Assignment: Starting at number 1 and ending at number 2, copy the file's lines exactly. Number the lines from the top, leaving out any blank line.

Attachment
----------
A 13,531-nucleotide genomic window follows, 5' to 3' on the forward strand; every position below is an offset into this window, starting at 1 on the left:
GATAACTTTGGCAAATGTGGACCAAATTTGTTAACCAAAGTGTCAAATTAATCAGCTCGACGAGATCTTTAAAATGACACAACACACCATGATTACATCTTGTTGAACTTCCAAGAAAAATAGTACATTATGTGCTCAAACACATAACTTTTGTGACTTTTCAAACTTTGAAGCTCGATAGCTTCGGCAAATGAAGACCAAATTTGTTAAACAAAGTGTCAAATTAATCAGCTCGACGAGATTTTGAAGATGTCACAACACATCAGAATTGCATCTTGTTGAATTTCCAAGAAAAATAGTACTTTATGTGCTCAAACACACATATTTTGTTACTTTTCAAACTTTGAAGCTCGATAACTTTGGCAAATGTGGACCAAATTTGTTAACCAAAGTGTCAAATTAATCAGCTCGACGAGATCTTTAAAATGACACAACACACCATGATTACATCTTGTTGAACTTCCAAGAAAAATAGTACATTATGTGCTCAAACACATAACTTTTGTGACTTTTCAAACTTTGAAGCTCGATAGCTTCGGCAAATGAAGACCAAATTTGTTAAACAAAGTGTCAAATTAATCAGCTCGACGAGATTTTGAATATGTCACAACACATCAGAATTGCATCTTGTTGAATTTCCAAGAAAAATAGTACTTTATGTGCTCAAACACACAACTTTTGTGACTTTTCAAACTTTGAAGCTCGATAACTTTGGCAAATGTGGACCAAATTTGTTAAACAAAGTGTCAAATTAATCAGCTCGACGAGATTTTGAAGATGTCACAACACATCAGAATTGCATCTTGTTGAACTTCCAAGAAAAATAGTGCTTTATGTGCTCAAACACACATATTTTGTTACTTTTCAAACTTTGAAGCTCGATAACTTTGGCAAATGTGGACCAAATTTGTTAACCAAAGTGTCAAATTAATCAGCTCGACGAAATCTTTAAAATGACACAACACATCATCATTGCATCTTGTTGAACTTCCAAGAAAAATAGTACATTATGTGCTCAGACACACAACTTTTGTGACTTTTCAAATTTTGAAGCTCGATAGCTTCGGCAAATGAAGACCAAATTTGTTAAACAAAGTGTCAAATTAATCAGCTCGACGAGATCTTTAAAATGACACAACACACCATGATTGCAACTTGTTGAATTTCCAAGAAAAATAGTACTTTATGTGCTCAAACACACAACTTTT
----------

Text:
A 13,531-nucleotide genomic window follows, 5' to 3' on the forward strand; every position below is an offset into this window, starting at 1 on the left:
GATAACTTTGGCAAATGTGGACCAAATTTGTTAACCAAAGTGTCAAATTAATCAGCTCGACGAGATCTTTAAAATGACACAACACACCATGATTACATCTTGTTGAACTTCCAAGAAAAATAGTACATTATGTGCTCAAACACATAACTTTTGTGACTTTTCAAACTTTGAAGCTCGATAGCTTCGGCAAATGAAGACCAAATTTGTTAAACAAAGTGTCAAATTAATCAGCTCGACGAGATTTTGAAGATGTCACAACACATCAGAATTGCATCTTGTTGAATTTCCAAGAAAAATAGTACTTTATGTGCTCAAACACACATATTTTGTTACTTTTCAAACTTTGAAGCTCGATAACTTTGGCAAATGTGGACCAAATTTGTTAACCAAAGTGTCAAATTAATCAGCTCGACGAGATCTTTAAAATGACACAACACACCATGATTACATCTTGTTGAACTTCCAAGAAAAATAGTACATTATGTGCTCAAACACATAACTTTTGTGACTTTTCAAACTTTGAAGCTCGATAGCTTCGGCAAATGAAGACCAAATTTGTTAAACAAAGTGTCAAATTAATCAGCTCGACGAGATTTTGAATATGTCACAACACATCAGAATTGCATCTTGTTGAATTTCCAAGAAAAATAGTACTTTATGTGCTCAAACACACAACTTTTGTGACTTTTCAAACTTTGAAGCTCGATAACTTTGGCAAATGTGGACCAAATTTGTTAAACAAAGTGTCAAATTAATCAGCTCGACGAGATTTTGAAGATGTCACAACACATCAGAATTGCATCTTGTTGAACTTCCAAGAAAAATAGTGCTTTATGTGCTCAAACACACATATTTTGTTACTTTTCAAACTTTGAAGCTCGATAACTTTGGCAAATGTGGACCAAATTTGTTAACCAAAGTGTCAAATTAATCAGCTCGACGAAATCTTTAAAATGACACAACACATCATCATTGCATCTTGTTGAACTTCCAAGAAAAATAGTACATTATGTGCTCAGACACACAACTTTTGTGACTTTTCAAATTTTGAAGCTCGATAGCTTCGGCAAATGAAGACCAAATTTGTTAAACAAAGTGTCAAATTAATCAGCTCGACGAGATCTTTAAAATGACACAACACACCATGATTGCAACTTGTTGAATTTCCAAGAAAAATAGTACTTTATGTGCTCAAACACACAACTTTT